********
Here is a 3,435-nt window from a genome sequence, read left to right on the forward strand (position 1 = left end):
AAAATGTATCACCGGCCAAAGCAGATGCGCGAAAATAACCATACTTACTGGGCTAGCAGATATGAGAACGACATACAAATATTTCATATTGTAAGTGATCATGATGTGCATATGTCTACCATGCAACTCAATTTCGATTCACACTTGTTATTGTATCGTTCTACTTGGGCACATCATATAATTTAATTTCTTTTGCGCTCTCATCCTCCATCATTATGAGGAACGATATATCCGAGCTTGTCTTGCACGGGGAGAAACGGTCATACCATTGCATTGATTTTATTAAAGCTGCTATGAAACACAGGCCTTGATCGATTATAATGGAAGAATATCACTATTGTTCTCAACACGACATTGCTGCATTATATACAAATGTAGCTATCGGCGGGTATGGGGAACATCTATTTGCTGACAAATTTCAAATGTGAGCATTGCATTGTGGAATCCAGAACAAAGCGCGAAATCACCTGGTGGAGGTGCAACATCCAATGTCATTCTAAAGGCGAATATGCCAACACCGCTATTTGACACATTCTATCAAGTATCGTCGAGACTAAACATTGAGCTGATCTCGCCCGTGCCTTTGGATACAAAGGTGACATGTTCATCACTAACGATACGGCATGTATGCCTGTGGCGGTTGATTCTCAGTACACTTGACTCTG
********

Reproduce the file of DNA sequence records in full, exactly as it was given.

Here is a 3,435-nt window from a genome sequence, read left to right on the forward strand (position 1 = left end):
AAAATGTATCACCGGCCAAAGCAGATGCGCGAAAATAACCATACTTACTGGGCTAGCAGATATGAGAACGACATACAAATATTTCATATTGTAAGTGATCATGATGTGCATATGTCTACCATGCAACTCAATTTCGATTCACACTTGTTATTGTATCGTTCTACTTGGGCACATCATATAATTTAATTTCTTTTGCGCTCTCATCCTCCATCATTATGAGGAACGATATATCCGAGCTTGTCTTGCACGGGGAGAAACGGTCATACCATTGCATTGATTTTATTAAAGCTGCTATGAAACACAGGCCTTGATCGATTATAATGGAAGAATATCACTATTGTTCTCAACACGACATTGCTGCATTATATACAAATGTAGCTATCGGCGGGTATGGGGAACATCTATTTGCTGACAAATTTCAAATGTGAGCATTGCATTGTGGAATCCAGAACAAAGCGCGAAATCACCTGGTGGAGGTGCAACATCCAATGTCATTCTAAAGGCGAATATGCCAACACCGCTATTTGACACATTCTATCAAGTATCGTCGAGACTAAACATTGAGCTGATCTCGCCCGTGCCTTTGGATACAAAGGTGACATGTTCATCACTAACGATACGGCATGTATGCCTGTGGCGGTTGATTCTCAGTACACTTGACTCTG